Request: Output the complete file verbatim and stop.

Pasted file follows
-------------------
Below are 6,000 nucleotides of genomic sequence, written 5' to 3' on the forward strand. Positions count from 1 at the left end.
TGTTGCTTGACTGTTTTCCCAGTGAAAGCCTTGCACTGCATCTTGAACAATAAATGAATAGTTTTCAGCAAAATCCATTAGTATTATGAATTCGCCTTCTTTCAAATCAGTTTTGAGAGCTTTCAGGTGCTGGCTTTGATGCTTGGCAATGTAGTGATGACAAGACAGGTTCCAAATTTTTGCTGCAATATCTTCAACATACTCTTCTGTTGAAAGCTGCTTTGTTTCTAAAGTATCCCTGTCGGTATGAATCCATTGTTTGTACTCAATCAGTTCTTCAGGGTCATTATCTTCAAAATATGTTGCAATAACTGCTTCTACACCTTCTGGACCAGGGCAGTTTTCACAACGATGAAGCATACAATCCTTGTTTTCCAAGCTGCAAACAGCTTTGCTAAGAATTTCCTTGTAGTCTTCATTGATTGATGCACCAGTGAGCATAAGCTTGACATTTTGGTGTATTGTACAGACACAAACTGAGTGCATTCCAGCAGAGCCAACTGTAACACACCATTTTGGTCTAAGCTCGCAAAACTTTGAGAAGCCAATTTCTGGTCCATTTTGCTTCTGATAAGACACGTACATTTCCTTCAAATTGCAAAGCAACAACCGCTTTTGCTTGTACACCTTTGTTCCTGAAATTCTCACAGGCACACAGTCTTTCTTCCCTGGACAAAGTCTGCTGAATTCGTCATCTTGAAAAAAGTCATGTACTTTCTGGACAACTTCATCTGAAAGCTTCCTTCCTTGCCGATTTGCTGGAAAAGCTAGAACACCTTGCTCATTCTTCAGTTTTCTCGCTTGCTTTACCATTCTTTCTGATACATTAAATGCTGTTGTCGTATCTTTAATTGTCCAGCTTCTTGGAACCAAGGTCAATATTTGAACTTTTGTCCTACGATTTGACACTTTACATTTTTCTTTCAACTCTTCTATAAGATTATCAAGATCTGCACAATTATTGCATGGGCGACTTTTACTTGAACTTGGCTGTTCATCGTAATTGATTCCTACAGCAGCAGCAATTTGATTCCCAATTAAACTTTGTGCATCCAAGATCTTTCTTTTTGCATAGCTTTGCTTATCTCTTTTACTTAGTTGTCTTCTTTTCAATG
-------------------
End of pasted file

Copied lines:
Below are 6,000 nucleotides of genomic sequence, written 5' to 3' on the forward strand. Positions count from 1 at the left end.
TGTTGCTTGACTGTTTTCCCAGTGAAAGCCTTGCACTGCATCTTGAACAATAAATGAATAGTTTTCAGCAAAATCCATTAGTATTATGAATTCGCCTTCTTTCAAATCAGTTTTGAGAGCTTTCAGGTGCTGGCTTTGATGCTTGGCAATGTAGTGATGACAAGACAGGTTCCAAATTTTTGCTGCAATATCTTCAACATACTCTTCTGTTGAAAGCTGCTTTGTTTCTAAAGTATCCCTGTCGGTATGAATCCATTGTTTGTACTCAATCAGTTCTTCAGGGTCATTATCTTCAAAATATGTTGCAATAACTGCTTCTACACCTTCTGGACCAGGGCAGTTTTCACAACGATGAAGCATACAATCCTTGTTTTCCAAGCTGCAAACAGCTTTGCTAAGAATTTCCTTGTAGTCTTCATTGATTGATGCACCAGTGAGCATAAGCTTGACATTTTGGTGTATTGTACAGACACAAACTGAGTGCATTCCAGCAGAGCCAACTGTAACACACCATTTTGGTCTAAGCTCGCAAAACTTTGAGAAGCCAATTTCTGGTCCATTTTGCTTCTGATAAGACACGTACATTTCCTTCAAATTGCAAAGCAACAACCGCTTTTGCTTGTACACCTTTGTTCCTGAAATTCTCACAGGCACACAGTCTTTCTTCCCTGGACAAAGTCTGCTGAATTCGTCATCTTGAAAAAAGTCATGTACTTTCTGGACAACTTCATCTGAAAGCTTCCTTCCTTGCCGATTTGCTGGAAAAGCTAGAACACCTTGCTCATTCTTCAGTTTTCTCGCTTGCTTTACCATTCTTTCTGATACATTAAATGCTGTTGTCGTATCTTTAATTGTCCAGCTTCTTGGAACCAAGGTCAATATTTGAACTTTTGTCCTACGATTTGACACTTTACATTTTTCTTTCAACTCTTCTATAAGATTATCAAGATCTGCACAATTATTGCATGGGCGACTTTTACTTGAACTTGGCTGTTCATCGTAATTGATTCCTACAGCAGCAGCAATTTGATTCCCAATTAAACTTTGTGCATCCAAGATCTTTCTTTTTGCATAGCTTTGCTTATCTCTTTTACTTAGTTGTCTTCTTTTCAATG